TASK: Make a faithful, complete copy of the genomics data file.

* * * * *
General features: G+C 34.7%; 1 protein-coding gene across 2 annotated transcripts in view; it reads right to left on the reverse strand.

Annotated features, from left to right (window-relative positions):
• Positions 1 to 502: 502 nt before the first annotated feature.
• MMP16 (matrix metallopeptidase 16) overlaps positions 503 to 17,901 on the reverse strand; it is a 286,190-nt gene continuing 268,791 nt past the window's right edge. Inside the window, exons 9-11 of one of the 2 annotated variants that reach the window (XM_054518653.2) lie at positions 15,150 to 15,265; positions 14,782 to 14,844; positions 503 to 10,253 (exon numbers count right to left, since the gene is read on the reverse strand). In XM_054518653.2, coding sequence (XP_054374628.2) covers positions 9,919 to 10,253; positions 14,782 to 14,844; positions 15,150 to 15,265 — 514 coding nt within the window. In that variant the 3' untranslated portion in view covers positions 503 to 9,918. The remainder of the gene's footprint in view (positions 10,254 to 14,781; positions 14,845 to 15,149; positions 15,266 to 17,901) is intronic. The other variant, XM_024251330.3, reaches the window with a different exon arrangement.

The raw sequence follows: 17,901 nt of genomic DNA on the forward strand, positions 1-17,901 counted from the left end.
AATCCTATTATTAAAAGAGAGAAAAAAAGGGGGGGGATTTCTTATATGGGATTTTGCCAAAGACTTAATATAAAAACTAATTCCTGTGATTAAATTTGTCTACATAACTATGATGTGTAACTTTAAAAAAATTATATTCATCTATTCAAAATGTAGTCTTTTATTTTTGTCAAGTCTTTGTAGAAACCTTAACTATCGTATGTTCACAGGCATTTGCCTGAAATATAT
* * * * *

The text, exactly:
General features: G+C 34.7%; 1 protein-coding gene across 2 annotated transcripts in view; it reads right to left on the reverse strand.

Annotated features, from left to right (window-relative positions):
• Positions 1 to 502: 502 nt before the first annotated feature.
• MMP16 (matrix metallopeptidase 16) overlaps positions 503 to 17,901 on the reverse strand; it is a 286,190-nt gene continuing 268,791 nt past the window's right edge. Inside the window, exons 9-11 of one of the 2 annotated variants that reach the window (XM_054518653.2) lie at positions 15,150 to 15,265; positions 14,782 to 14,844; positions 503 to 10,253 (exon numbers count right to left, since the gene is read on the reverse strand). In XM_054518653.2, coding sequence (XP_054374628.2) covers positions 9,919 to 10,253; positions 14,782 to 14,844; positions 15,150 to 15,265 — 514 coding nt within the window. In that variant the 3' untranslated portion in view covers positions 503 to 9,918. The remainder of the gene's footprint in view (positions 10,254 to 14,781; positions 14,845 to 15,149; positions 15,266 to 17,901) is intronic. The other variant, XM_024251330.3, reaches the window with a different exon arrangement.

The raw sequence follows: 17,901 nt of genomic DNA on the forward strand, positions 1-17,901 counted from the left end.
AATCCTATTATTAAAAGAGAGAAAAAAAGGGGGGGGATTTCTTATATGGGATTTTGCCAAAGACTTAATATAAAAACTAATTCCTGTGATTAAATTTGTCTACATAACTATGATGTGTAACTTTAAAAAAATTATATTCATCTATTCAAAATGTAGTCTTTTATTTTTGTCAAGTCTTTGTAGAAACCTTAACTATCGTATGTTCACAGGCATTTGCCTGAAATATAT